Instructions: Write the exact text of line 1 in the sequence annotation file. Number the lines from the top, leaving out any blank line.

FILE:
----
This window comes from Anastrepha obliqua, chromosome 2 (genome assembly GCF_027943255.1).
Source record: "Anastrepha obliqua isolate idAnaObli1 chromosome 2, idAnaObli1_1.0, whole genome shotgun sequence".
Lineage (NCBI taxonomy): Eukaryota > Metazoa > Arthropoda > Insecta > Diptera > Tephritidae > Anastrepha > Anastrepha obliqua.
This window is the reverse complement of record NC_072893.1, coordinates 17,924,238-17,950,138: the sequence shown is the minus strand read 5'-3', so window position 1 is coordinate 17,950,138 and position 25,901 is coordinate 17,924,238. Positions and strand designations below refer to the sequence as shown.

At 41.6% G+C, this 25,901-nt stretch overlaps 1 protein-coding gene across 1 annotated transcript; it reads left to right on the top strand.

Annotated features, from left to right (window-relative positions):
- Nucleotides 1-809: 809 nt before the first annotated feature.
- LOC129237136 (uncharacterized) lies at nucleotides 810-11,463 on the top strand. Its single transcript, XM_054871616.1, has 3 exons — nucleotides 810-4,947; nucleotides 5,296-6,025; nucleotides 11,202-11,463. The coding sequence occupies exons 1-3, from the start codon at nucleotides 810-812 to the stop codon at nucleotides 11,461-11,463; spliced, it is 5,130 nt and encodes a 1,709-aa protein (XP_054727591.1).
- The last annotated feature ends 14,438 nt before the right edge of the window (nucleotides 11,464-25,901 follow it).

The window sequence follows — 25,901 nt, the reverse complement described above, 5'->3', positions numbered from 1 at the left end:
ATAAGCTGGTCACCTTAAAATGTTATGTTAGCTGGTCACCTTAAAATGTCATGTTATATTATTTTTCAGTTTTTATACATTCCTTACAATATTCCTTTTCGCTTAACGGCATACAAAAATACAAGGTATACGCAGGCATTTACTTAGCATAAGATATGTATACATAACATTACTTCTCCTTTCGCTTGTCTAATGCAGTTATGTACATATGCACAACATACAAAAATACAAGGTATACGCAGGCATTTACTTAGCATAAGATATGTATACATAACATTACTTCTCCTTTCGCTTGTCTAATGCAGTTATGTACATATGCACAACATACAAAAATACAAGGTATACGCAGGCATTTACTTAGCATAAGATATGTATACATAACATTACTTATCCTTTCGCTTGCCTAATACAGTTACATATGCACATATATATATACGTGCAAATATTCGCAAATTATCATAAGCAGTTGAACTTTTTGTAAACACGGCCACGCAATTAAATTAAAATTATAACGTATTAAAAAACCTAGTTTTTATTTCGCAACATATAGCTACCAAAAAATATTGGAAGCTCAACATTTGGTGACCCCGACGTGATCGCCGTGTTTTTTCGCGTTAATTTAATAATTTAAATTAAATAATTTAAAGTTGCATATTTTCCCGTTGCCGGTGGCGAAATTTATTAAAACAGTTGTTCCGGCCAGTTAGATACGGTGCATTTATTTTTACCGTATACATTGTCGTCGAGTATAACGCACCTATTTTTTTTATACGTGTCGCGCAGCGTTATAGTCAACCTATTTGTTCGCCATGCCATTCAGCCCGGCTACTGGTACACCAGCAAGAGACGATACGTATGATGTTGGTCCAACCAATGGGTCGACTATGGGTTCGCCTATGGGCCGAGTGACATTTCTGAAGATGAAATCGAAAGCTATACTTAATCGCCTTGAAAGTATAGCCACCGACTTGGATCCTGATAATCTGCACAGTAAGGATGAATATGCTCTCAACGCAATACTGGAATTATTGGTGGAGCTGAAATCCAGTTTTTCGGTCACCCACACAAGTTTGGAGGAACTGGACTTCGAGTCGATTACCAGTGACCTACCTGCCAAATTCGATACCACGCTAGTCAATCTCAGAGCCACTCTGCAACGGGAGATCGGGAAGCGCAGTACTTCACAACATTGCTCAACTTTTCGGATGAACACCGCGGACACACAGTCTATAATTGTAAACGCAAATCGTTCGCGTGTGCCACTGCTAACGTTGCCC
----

This window comes from Anastrepha obliqua, chromosome 2 (genome assembly GCF_027943255.1).